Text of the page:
Our communities and teams are made up of clinicians and professionals in a variety of specialties. We have so many passionate people in such important roles. From doctors and nurses, to life enrichment coordinators and admissions, we all have unique roles and different responsibilities, but we all share one thing in common and that is that to us, your family has become our family.

We are a wonderful place filled with dedicated, hardworking people who followed a passion – a passion to serve. We give your loved ones medication, and exercise, and help them go to sleep at night. We dance with them and create beautiful pieces of artwork with them. We work to help your loved one walk again or to button a shirt again, and we smile with tears in our eyes as they do it. We work with families on new treatments and diagnoses, and we hold their hands when news might not be so good. We lend our families a shoulder when it’s needed, and we reassure them that we are here for love, support, and sympathy.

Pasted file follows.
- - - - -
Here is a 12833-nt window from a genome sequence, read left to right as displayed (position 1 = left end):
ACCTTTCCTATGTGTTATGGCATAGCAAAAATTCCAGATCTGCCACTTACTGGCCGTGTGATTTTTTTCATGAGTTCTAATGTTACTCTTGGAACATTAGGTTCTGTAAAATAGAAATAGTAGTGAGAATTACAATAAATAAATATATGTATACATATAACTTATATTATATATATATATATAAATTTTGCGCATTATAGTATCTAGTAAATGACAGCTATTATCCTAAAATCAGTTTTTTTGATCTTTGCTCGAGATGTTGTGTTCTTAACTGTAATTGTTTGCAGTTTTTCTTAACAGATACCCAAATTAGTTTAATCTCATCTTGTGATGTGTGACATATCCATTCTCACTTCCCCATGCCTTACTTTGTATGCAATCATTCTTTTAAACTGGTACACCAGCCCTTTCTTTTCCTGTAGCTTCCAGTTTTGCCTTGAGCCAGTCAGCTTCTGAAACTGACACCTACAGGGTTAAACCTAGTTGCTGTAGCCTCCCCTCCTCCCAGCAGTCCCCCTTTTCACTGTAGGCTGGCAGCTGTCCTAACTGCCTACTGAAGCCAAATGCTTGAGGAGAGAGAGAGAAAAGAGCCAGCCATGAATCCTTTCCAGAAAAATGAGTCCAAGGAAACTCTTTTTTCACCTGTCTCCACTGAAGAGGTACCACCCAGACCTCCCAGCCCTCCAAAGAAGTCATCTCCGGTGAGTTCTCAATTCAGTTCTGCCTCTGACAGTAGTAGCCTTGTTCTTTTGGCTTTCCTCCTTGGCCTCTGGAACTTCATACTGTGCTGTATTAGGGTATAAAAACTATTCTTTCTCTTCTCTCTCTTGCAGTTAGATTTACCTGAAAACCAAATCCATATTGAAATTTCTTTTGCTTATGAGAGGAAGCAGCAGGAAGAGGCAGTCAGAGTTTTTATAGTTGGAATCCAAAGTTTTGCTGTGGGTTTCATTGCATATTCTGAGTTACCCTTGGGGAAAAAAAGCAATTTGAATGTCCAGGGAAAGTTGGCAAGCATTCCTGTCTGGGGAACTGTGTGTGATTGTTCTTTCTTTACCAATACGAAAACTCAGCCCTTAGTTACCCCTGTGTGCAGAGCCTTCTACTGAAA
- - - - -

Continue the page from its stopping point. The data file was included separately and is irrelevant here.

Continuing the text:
And when a pandemic unexpectedly hits – we rise, and we fight, and we protect. We monitor your loves ones day in and day out, constantly assessing and evaluating while still providing a lifestyle of positivity among the darkness. Our staff adapts quickly, following CDC and state guidelines, while putting important regulations and additional PPE in place. We listen to each other and support each other as a team. We react and we push forward. We work hard together, and lean on each other, and we make sure to thank each other. We do our best to keep families connected through FaceTime, window visits, and letters, and we find comfort in local businesses who donate and help. We protect your loves ones, we fight for your loved ones and soon, we will overcome. We are resilient and we are family.

 

This article was inspired by a Facebook post written by a Wisconsin nursing manager named Rachel encouraging those to spread the word.